It could be Nicole Kidman's year. That's what I keep reading, anyway. If getting married to Tom Cruise was a good career move ' not that she married him for that reason, mind you ' then getting divorced from him was an even better one. Hollywood wants to console her, perhaps with an Oscar. And it has two roles to choose from, the mother who's so in-the-dark in The Others and the entertainer who has all Paris at her feet in Moulin Rouge. Personally, I preferred her in The Others, where the ghostly pallor of her skin gave off a morbid chill. She was certainly game in Moulin Rouge, a Parisian Charo, but she doesn't sing or dance well enough to deserve an Oscar, not that that will stop the Academy from giving her one. For over 10 years now, we've been waiting for Nicole to become either a big star or a great actress.
What's been stopping her? Hard to say. Critics have pointed to her iciness, which I don't see. Tilda Swinton, who has Nicole's pale skin and red hair, is icy, but Nicole has a farm-fresh sexiness that raises the temperature on her performances. No, she's not icy, but she is rather reserved ' a technically polished actress who seems reluctant to surrender herself completely to a role. She has hidden depths, but until quite recently ' the joint-smoking scene in Eyes Wide Shut, all of The Others ' she hasn't been plumbing them. And that's kept her from connecting with us. So has the Australian accent, which, however charming, puts a whole ocean between her and us. And so has her marriage to Cruise, which kept her consigned to the Mount Olympus of celebrity without the movies to back it up.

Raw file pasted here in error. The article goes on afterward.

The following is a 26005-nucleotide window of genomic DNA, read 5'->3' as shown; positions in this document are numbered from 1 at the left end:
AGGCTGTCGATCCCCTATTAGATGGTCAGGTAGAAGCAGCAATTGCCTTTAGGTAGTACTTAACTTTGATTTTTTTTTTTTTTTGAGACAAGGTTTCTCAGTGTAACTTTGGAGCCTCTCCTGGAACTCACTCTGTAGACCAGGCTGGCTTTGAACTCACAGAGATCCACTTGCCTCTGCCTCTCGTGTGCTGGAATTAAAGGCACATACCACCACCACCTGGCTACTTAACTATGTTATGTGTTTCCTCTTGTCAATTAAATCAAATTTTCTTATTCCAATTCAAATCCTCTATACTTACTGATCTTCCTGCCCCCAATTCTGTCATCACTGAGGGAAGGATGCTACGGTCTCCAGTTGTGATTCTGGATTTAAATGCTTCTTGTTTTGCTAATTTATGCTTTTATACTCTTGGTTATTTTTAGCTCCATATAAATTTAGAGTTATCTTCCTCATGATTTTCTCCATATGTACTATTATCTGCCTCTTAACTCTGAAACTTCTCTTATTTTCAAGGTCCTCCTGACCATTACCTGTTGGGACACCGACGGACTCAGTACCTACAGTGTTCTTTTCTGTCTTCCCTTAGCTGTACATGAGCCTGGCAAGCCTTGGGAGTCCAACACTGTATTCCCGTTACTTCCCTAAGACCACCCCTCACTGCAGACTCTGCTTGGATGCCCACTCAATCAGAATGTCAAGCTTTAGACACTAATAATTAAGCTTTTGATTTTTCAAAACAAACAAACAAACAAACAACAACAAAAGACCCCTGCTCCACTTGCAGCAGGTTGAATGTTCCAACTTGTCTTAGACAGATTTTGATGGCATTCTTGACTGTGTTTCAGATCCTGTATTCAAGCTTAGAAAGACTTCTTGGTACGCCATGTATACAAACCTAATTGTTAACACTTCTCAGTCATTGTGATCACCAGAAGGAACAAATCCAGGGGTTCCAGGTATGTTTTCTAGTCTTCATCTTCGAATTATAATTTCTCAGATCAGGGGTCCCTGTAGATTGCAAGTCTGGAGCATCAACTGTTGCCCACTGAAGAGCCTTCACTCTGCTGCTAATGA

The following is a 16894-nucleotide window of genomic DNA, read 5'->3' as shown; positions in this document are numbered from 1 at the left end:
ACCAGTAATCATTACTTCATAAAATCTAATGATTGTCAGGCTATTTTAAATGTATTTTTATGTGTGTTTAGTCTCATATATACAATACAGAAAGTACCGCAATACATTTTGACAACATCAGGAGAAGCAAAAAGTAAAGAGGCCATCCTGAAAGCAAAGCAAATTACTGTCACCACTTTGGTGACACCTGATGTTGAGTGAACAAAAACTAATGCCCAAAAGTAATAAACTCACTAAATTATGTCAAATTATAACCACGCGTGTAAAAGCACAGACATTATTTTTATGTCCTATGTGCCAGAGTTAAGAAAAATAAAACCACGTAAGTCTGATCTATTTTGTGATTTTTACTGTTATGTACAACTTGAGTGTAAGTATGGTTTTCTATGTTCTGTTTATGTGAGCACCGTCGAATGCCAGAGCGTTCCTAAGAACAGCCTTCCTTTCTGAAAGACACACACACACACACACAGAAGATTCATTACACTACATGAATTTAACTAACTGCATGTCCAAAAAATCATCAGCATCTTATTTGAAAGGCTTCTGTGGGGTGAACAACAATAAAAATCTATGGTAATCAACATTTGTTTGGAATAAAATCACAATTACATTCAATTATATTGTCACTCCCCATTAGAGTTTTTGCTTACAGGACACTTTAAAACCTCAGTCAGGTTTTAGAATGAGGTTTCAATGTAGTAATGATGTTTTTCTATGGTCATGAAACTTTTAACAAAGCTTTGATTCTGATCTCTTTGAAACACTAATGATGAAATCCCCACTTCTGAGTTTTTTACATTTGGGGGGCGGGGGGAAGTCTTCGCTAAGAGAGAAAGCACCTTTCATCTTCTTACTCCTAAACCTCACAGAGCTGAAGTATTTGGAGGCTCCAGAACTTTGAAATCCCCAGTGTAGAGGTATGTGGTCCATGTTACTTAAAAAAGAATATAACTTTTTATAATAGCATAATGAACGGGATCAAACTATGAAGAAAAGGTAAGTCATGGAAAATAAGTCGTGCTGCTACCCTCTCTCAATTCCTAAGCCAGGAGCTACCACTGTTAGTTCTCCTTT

Birthday Girl, which Kidman filmed while she was waiting for Cruise to complete Mission: Impossible 2, won't change things. But it contains yet another interesting performance from this rarely-less-than-interesting performer. (Exception: Portrait of a Lady, where she was in over her head.) Here, she's Nadia, an e-mail-order bride from Russia who winds up on the doorstep of a suburban London bank employee named John (Ben Chaplin). With his starched white shirts and porno collection, John is one of those Milquetoasts who long for Something Wild. And Nadia, who can't speak a word of English, spells trouble, albeit in Russian. John tries to send her back at first, but when Nadia reaches for his crotch she touches something deep inside this horny nebbish. She could bust his cloistered life wide open.
Birthday Girl is a pleasant little movie ' amusing if not quite funny, with deft turns by Vincent Cassel and Mathieu Kassovitz as Nadia's partners in crime. Although Chaplin ably makes the transformation from something mild to something wild, it's Kidman, with her Russian accent (and page after page of actual Russian dialogue), who keeps the movie afloat. The performance seems almost too precise, as if she's nailed it down one line at a time. But like Meryl Streep, another precision-tooled actress with a fondness for accents, Kidman has figured out how to use all that technique to generate emotion. She may never become a big star (who cares?), but the acting thing just gets better and better.